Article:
‘Peanuts’ Museum Sets Opening Date

By: Dave Astor

The Charles M. Schulz Museum and Research Center is scheduled to open Aug. 17 in Santa Rosa, Calif.

Located near the studio where the “Peanuts” creator worked until his February 2000 death, the 27,384-square-foot museum will have several unusual features. They include:

* A mural, by Japanese artist Yoshiteru Otani, of Charlie Brown trying to kick the football. It consists of 3,588 tiles, each with a different cartoon image.

* A 7,000-pound sculpture, also by Otani, showing the evolution of Snoopy.

* A wall of original Schulz art relocated from a Colorado home he lived in during 1951, the year after United Feature Syndicate launched “Peanuts.” The wall was in his daughter Meredith’s nursery.

There will also be galleries with permanent and changing exhibits of original “Peanuts” comics and memorabilia, a research library and archives, a recreation of Schulz’s studio, a Snoopy labyrinth, a 100-seat auditorium, and more.

Jean Schulz, widow of the cartoonist, is president of the museum (http://www.charlesmschulzmuseum.org).

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IMCA May Move To Connecticut


Small Section Remains Open In Florida

The International Museum of Cartoon Art is still in the state of Florida, but also in a state of flux.

Boca Raton-based IMCA’s gift shop remains open, and some cartoons are exhibited there. But most of the museum’s 160,000-plus originals are now stored in a Connecticut warehouse.

IMCA founder and “Beetle Bailey” creator Mort Walker has a tentative deal to sell the building for $2.75 million to Boca developer David Ross. The plan is for a 140-room hotel, incorporating the museum structure, that Lynn University would use for training hospitality students.

But the city of Boca Raton, which owns the land the museum sits on, has to approve any different use for the site. At an April 8 meeting of Boca’s Community Redevelopment Agency, “We were given permission to go ahead and explore” the hotel deal, said Walker. But final city approval could be months away.

The $2.75 million would pay IMCA’s debts, which include money from Walker’s personal funds and a loan from an anonymous benefactor that saved the museum from foreclosure last year. Hopefully, Walker said, there will be some money left to keep things going until the museum reopens at another locale.

Walker said a May 8 meeting with Yale University officials is scheduled to discuss possibly bringing the museum to the New Haven, Conn., campus, where the plan would be for it to first share gallery space and then eventually have its own space. If that doesn’t work out, Walker said Norwalk, Conn., is a possible IMCA site.

Will some of the collection return to donors if Yale and Norwalk fall through? “We have many other offers” from locales that would like the museum, said Walker.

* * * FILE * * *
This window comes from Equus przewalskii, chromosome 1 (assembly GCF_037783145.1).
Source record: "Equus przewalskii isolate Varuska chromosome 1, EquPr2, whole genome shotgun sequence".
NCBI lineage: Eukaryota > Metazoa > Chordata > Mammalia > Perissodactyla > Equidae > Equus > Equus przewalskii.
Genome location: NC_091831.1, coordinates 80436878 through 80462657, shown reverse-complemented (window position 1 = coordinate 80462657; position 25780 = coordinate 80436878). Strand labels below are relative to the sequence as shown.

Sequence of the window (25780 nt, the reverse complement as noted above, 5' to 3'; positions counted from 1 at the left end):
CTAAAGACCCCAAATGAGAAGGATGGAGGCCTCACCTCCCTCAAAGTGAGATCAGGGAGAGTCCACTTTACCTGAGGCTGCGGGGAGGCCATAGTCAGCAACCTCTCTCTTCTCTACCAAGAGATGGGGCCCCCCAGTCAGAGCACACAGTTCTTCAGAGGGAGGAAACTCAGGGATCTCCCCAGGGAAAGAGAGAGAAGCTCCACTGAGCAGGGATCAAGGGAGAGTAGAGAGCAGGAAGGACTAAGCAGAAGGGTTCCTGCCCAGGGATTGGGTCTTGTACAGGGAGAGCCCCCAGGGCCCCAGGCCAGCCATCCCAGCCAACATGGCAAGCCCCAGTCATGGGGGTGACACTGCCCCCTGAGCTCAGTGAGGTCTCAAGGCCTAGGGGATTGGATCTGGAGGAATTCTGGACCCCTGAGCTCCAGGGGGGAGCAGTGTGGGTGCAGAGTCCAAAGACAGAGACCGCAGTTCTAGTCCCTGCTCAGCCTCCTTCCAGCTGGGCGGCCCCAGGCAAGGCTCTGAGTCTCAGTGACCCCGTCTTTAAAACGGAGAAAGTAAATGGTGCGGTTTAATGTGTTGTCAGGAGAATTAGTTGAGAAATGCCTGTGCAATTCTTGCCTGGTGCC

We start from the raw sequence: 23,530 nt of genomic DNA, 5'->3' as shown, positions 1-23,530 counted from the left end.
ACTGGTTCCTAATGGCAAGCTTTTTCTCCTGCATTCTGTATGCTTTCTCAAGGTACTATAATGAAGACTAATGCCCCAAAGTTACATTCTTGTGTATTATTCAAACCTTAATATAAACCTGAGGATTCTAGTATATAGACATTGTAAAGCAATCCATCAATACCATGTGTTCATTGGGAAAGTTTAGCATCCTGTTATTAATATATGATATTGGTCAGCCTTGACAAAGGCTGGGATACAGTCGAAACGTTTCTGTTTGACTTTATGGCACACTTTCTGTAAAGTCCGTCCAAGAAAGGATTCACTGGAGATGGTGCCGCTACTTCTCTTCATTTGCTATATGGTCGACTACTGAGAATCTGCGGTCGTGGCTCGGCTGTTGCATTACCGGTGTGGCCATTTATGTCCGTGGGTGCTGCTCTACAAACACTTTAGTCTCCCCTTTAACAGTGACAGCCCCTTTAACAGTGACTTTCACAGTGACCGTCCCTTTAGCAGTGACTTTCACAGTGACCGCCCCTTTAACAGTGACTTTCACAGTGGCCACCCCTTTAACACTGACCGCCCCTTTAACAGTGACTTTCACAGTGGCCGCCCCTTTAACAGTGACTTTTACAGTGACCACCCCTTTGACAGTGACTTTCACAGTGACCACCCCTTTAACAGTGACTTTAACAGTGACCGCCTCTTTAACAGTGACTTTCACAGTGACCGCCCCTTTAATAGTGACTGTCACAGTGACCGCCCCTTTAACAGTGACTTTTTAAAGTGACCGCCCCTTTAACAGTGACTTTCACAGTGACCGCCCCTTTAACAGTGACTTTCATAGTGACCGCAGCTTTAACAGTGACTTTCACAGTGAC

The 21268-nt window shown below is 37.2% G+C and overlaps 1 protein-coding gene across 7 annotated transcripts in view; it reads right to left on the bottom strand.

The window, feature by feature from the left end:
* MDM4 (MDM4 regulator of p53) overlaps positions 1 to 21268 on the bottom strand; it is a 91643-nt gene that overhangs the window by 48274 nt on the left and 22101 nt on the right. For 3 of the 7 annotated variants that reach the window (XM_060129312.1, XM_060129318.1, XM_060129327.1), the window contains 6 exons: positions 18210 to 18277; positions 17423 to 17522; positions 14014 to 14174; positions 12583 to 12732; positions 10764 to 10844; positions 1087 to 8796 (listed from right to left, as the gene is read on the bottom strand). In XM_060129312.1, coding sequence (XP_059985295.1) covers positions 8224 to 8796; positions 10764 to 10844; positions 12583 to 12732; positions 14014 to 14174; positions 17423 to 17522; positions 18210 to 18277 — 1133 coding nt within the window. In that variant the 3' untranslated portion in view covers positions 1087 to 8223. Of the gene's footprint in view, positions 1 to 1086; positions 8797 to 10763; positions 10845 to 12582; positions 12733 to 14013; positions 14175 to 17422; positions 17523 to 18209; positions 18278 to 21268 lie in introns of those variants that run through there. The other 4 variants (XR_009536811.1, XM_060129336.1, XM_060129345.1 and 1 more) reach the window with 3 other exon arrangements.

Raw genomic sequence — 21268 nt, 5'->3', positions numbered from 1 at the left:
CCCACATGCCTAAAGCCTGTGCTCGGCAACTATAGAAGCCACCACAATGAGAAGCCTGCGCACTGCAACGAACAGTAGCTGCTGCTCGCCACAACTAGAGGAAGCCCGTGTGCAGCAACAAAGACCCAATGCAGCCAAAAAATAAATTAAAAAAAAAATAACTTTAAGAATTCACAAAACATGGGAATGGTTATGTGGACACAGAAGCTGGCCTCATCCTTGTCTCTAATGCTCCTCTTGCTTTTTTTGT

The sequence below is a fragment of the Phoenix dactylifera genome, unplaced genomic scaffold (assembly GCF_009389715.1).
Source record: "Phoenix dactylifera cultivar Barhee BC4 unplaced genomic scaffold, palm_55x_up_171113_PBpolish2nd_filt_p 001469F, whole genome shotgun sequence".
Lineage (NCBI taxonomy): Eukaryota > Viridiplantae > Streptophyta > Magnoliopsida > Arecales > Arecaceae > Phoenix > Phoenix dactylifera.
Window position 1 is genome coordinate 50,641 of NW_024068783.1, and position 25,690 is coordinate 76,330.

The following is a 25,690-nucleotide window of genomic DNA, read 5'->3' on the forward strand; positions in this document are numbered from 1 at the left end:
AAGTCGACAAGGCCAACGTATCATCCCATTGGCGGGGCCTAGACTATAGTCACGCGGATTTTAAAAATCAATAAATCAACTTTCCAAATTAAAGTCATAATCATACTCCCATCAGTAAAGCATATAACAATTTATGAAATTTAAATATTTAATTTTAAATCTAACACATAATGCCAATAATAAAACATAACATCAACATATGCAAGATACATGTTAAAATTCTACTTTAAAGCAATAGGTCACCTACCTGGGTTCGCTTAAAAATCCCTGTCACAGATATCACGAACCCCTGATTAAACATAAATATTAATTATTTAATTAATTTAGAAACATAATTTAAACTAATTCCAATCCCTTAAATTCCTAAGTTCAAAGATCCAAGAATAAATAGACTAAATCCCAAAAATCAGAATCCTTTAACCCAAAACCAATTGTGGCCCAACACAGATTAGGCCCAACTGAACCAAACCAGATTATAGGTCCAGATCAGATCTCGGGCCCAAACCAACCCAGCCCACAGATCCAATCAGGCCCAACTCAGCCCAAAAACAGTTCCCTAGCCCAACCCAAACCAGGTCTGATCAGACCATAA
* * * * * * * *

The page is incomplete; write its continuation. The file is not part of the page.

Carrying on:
But the 78-year-old King Features Syndicate cartoonist added that any offer would have to be one that doesn’t involve him doing the thousands of hours of fund-raising and other work he devoted to the museum — which started in 1974, was located in New York state for a number of years, and then officially opened in Boca in 1996.

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Tom Toles Named At ‘Washington Post’


He Is Succeeding the Late Herblock

The Washington Post named Tom Toles to replace Herbert Block, who died last October after more than 50 years at the paper.

Toles, a 1990 Pulitzer Prize winner from The Buffalo (N.Y.) News and Universal Press Syndicate, will take over what may be the most prestigious editorial cartooning job in the country.

“I figure what I do will have a larger impact there than any other place I could be doing it,” Toles told Post writer Howard Kurtz.

The liberal cartoonist grew up in the Buffalo area, joined the Buffalo Courier-Express in 1973, and moved to the News in 1982 when the C-E folded.

Toles, 50, will start at the Post after his two teenagers finish the school year.

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Syndicated Pulitzer Recipients


Bennett, Friedman Have News Service Ties

This year’s Pulitzer Prize winners include two creators with supplemental wire connections.

Clay Bennett’s Christian Science Monitor editorial cartoons are distributed by the Christian Science Monitor News Service and Thomas Friedman’s New York Times column is part of the New York Times News Service.

Other editorial cartoon-category finalists were Ben Sargent of the Austin American-Statesman and Universal Press Syndicate, and Marshall Ramsey of The Clarion-Ledger, Jackson, Miss., and Copley News Service.

One of the commentary runners-up was Nat Hentoff of The Village Voice, New York City, and Newspaper Enterprise Association.

Coverage of the Pulitzers appeared last week on E&P Online.




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